PRISMAS PhD Programme: Third Call for PRISMAS PhD Applications

We are excited to announce the PRISMAS PhD Programme successfully held its first annual meeting on June 10-11, 2024. This event was the perfect occasion for our students to network, present innovative techniques to be used in their projects, and discuss their work with PIs and distinguished guests. The meeting fostered collaboration and the exchange of ideas, reinforcing the programme’s commitment to developing leading synchrotron experts.

The dawning of new interpretation for RIXS spectra

In a recent study at Veritas beamline, researchers from Uppsala University in Sweden observed parity-forbidden transitions to electronic states in an oxygen molecule due to interference analogous to Young’s double split experiment (YDSE). The findings, published in Science Advances, may change the way spectral data is interpreted for RIXS experiments and refine the conventional wisdom in synchrotron science for the interplay of photons with the dynamics of atomic nuclei in molecules.

xrdPlanner: a new, versatile beamtime planner

Planning and preparing for a beamtime experiment at synchrotron facilities can be challenging and time-consuming, especially for first-time users and students with no previous experience. The team at DanMAX, MAX IV, developed xrdPlanner, an open-source software package to aid the preparation of powder X-ray diffraction and total scattering experiments at synchrotron light sources.

Gut bacteria and atomic structure tell the story of universal blood

In clinical practice it is well established that type O blood, which lacks A and B antigens on the red blood cells, can be safely used in universal blood transfusions for any ABO blood group. Serious or even fatal immune reactions may occur if one receives incompatible blood from a donor. How might we mitigate the risks for low donor supply or unusable blood in emergencies? Research groups from the Technical University of Denmark (DTU) and Lund University now report in Nature Microbiology, an enzymatic conversion method to create ABO-universal blood, a major leap towards human blood that could potentially enable live-saving blood donations to anyone, without negative immune response or the need for matched donor-recipient blood types. Data for the structural determination of key enzymes used in conversion of the ABO-universal blood was collected at MAX IV’s BioMAX beamline.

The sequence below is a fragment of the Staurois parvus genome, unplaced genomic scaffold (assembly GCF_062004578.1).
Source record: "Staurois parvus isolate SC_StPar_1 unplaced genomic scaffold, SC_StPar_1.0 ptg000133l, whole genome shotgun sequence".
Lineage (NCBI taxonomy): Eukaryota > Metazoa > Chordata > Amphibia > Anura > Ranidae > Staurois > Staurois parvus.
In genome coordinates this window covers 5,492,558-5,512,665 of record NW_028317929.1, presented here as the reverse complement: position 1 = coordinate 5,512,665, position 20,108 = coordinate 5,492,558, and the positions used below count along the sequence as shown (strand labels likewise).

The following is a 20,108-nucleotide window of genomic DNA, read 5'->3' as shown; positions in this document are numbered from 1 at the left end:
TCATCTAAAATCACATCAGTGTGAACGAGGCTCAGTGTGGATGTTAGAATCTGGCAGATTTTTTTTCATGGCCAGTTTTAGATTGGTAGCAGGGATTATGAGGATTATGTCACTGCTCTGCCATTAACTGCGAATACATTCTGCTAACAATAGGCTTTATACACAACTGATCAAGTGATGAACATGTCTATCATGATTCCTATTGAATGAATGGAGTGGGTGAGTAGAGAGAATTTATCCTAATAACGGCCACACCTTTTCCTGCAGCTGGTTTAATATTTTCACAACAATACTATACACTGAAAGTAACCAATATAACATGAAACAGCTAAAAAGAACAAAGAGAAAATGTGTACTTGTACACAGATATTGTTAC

Excellent progress noted in the first MAX IV operation review 

The Swedish Research Council (Vetenskapsrådet, VR), which funds most of MAX IV operations, performed their first operation review on 7–8 May 2024. The six previous reviews by the council since 2018 have been project reviews of a facility under construction. This review was the first of the facility in full operation. On 20 May, the Panel briefed

Interim Science Director Joachim Schnadt begins at MAX IV

On March 20th, Professor Joachim “Achim” Schnadt joined MAX IV as the interim Science Director in a newly formed role following the reorganisation of the MAX IV Science Division. Joachim comes to MAX IV as the former Head of the Department of Physics at Lund University. He has extensive experience working at MAX-lab during many years, as a synchrotron user, and with instrumentation development.

Nano-focused X-rays aid integrated circuit development

A modern chip contains billions of transistors. The size of individual features is just a couple of tens of nanometres. With decreasing size follows increased demands on material control and characterisation down to the atomic scale. The nano-focused X-ray beam at beamline NanoMAX prove to be a useful tool for investigating electromigration, a significant cause of failure in on-chip interconnects.

Ionic liquids key to sustainable energy storage

High-capacity energy storage systems are an important part of the renewable energy transition and can be realised using RTILs, room temperature ionic liquids, as electrolytes.
A research team from University of Tartu, Estonia, recently used beamline FlexPES to study the stability of RTILs for such applications.

A unifying theory of superconductivity: Finding common symmetry

A global goal of physics is greater knowledge of the mechanism of superconductivity. A research group from China and the United Kingdom recently reported in Nature Physics the pairing symmetry of iron-based superconductor KFe2As2, which contains only hole pockets on the fermi surface. The result, which includes measurements at BLOCH beamline, brings science closer to a unified theory of unconventional superconductivity for iron-based materials.